You may have stumbled across the Forbes magazine article that described the morning routines of 12 female leaders last week. Or maybe you didn’t because your own morning routine doesn’t involve trolling Facebook, slack-jawed over the twice-baked potatoes your bunkmate from summer camp 20 years ago made for her kids’ cross-country team. The Forbes piece was beckoned to be read, curling its finger and whispering, “Come, I will show you the many ways in which you are a loser.” Because I’m weak-willed and susceptible to clickbait, which serves to diminish my life’s purpose — or shows a horse being eaten by an alligator in slow motion — I clicked over.
I knew I was in trouble when the leading paragraph summarized the pool of women as awake by 6:03 a.m. and stringently prioritizing breakfast. I, on the other hand, prioritize nothing other than basic respiration before 10:03 a.m., at which point I really bear down on the day’s necessities, like finding my car keys, which I have attached to a pink tennis ball — something I am sure is atop a different list of 12 influential people who don’t spend three-quarters of their lives looking for things.
The author of the article goes on to say that the women, while diverse in background and lifestyle, share the belief that the day must be broken into small increments in order to maximize output. My gynecologist espouses the same principle, which she told me about once when I was prone on the exam table. I immediately began segmenting my day, starting with, “Stop clenching.” I tired of the exercise by the time I reached the parking lot. A former boss of mine once asked that I prescribe to the same method for a week so he could analyze the ebb and flow of my productivity. Fortunately he forgot to schedule that deep-dive into my rhythms into his own 15-minute segments, so my fits and starts and obsessive thoughts about the office vending machine were never truly memorialized.
You would notice in that Forbes article that each leader starts their routine with breakfast, a move long championed by nutritionists. But their breakfasts are more like third-world harvests — fairly traded, of course. Foodie concoctions involving quinoa, chia and Ezekiel are lauded as energy-sustainers that carry them through the next 400 to-dos on their list. I happened to be reading this article while eating my own breakfast, which was the pitiable heel off the bread loaf, smeared with butter. Not even infused or sea-salted or churned by Ma Ingalls herself. Just butter. From a box.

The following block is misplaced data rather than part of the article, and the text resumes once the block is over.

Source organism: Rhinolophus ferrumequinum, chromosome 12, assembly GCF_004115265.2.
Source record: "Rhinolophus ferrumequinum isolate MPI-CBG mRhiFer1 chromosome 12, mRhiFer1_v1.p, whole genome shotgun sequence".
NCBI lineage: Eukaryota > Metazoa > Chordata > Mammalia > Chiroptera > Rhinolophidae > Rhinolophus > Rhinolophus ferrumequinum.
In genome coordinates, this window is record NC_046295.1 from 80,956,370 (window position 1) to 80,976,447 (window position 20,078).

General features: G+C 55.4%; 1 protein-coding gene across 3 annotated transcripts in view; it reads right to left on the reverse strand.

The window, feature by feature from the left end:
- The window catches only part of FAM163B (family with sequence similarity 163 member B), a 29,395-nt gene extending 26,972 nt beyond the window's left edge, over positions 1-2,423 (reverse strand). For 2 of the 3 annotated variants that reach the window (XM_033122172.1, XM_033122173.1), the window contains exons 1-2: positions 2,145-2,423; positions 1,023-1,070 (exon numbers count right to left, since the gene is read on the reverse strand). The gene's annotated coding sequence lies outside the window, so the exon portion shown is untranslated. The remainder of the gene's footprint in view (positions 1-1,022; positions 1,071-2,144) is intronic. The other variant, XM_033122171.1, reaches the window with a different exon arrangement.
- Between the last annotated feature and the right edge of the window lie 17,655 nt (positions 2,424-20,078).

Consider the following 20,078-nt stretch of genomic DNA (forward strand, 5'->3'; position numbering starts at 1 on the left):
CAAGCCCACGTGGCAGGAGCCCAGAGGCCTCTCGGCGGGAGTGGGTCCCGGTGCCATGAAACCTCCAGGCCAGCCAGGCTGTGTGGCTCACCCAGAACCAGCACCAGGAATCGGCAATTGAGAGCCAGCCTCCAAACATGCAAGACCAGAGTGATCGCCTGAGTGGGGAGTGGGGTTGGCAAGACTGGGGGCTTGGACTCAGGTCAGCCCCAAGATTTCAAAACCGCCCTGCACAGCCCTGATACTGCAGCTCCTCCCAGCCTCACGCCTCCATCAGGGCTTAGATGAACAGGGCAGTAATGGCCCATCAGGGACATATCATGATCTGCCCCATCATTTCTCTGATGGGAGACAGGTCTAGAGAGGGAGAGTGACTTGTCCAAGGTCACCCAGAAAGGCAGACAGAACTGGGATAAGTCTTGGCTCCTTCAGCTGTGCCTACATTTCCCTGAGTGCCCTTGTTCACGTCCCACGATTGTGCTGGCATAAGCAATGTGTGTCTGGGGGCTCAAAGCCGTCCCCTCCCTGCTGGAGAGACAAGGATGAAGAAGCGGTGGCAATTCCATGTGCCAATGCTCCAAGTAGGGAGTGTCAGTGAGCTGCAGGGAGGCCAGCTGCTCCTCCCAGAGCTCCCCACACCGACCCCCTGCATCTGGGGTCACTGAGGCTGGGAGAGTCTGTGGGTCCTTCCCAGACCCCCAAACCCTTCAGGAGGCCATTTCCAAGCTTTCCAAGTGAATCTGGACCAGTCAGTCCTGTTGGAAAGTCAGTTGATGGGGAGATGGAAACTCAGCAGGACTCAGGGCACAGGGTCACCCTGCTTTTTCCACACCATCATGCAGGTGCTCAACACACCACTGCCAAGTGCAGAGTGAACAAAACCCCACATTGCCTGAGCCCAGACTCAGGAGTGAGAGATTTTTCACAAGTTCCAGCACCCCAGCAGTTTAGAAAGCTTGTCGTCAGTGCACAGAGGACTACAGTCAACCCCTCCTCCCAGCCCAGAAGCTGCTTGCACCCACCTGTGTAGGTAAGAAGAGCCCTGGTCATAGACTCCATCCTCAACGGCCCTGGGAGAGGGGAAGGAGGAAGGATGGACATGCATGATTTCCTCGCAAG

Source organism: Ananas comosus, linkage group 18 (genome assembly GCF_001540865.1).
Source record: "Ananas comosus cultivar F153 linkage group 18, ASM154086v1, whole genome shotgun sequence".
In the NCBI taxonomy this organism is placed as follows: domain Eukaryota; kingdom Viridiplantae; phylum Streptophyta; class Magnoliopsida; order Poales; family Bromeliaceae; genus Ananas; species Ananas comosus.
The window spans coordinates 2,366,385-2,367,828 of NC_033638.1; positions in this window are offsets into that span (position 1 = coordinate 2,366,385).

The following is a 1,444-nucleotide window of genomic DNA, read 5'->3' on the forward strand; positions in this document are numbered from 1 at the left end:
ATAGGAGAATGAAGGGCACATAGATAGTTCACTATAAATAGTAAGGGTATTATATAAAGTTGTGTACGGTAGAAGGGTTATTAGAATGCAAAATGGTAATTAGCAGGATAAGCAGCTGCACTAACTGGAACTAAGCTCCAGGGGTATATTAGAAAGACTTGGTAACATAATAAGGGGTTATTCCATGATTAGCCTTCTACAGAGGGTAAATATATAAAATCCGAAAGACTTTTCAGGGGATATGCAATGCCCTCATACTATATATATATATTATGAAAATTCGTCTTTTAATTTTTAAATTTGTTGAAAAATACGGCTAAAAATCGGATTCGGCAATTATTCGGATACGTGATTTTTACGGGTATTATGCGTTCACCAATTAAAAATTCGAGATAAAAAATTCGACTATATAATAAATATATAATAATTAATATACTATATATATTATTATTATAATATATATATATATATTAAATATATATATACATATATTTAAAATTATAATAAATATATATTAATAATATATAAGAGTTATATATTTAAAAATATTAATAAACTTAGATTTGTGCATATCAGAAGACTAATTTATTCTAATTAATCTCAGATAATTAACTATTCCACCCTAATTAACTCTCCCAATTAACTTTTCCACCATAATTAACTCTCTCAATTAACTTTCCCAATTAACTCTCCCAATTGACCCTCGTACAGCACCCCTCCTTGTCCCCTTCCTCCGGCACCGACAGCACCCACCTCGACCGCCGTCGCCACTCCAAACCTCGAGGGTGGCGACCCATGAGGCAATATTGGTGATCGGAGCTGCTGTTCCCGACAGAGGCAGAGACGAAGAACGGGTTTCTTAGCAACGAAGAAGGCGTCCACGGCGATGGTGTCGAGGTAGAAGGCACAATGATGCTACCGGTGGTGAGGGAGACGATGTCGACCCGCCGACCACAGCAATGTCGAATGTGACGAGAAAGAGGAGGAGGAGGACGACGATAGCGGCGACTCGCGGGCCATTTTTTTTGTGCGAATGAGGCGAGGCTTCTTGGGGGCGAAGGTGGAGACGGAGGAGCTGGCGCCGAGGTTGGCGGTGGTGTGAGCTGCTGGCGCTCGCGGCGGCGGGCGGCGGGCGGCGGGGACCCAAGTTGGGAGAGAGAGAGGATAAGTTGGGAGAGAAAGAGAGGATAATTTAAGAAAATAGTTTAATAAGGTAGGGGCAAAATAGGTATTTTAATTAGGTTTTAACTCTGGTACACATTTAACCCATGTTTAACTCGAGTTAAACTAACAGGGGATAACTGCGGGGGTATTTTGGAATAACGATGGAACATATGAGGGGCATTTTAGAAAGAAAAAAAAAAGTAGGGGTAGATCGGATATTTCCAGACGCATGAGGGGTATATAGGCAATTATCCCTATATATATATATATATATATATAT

Periods within the mornings depicted felt familiar, the often literal push-pull of getting three children to school while the clock ticks away, robbing minutes away from the professional demands the day. Their stories lacked the outcomes where one kid arrives to school without shoes and another reveals a class snack obligation that needs to unfold in one hour, but there were the words “children” and “school” in their narratives.
I walked away from my computer feeling defeated because 12 women managed to make me feel absurd. Sure, they make more money than I, command more professional respect and accomplish more in a day than I do in a year, but what really fried me was that despite all this, they can read the Wall Street Journal and do Ashtanga yoga, probably at the same time. That, I suppose, was the gist of the article: Plan wisely and you, too, can feed your bank account, your family and your soul. I spent the rest of the day feeding my face while I stewed over that concept.
In an attempt to begin better time management and to allow all of you to feel better about your morning routines, I offer a glimpse into mine:
1:04 a.m. — Child 1 appears, climbs into bed, jams knee into my lower lumbar and falls asleep.
2:10 a.m. — Child 2 appears, climbs over Child 1 and me to the other side, jams elbows into my shoulders and falls asleep.
3:25 a.m. — Child 3 appears, screams over injustices of having no space, despite the football field-size space on the bed available away from me.
4:50 a.m. — I attempt to levitate from my bed. I crawl to a vacant twin bed and hope to fall back to sleep, but really I am counting the minutes until 1, 2 or 3 triangulate my location. I lie awake pondering life’s big stuff, like global warming, food insecurity and whatever happened to Rick Moranis.
6:15 a.m. — Awake to four humans in a twin bed and a dog snout that will ram my forehead for the next 45 minutes.
7:00 a.m. — Scream, “We’re late. Find clothes!”
7:05 a.m. — Everyone else screams, “We hate our clothes!”
7:06 a.m. — Scream back, “Well, so do I, and at least you don’t have to wear a Gloria Vanderbilt tunic today.”
7:06-7:45 a.m. — Dumping every drawer in our home in search of particular items, which are, of course, not available because they are lying on a soccer field somewhere.
7:45 a.m. — Arrive to kitchen where kids beg for pancakes, eggs benedict and waffles with whipped cream. I toss a box of cereal on the table and tell them that none of those things is available because this is not a Denny’s.
8:05-8:35 a.m. — Load everyone into car and make human deliveries.
8:35 a.m. — Avoid moms on playground attempting to gather others to exercise. Avoid administrators asking for volunteers for field trips, fundraising, baking and blood drives.
8:45 a.m. — Arrive home to two dogs waiting for a walk. Phone rings: Child 1 has forgotten lunch.
9:00 a.m. — Eat breakfast: Gluten-free spelt with chia seeds. I mean, leftover cake with sprinkles.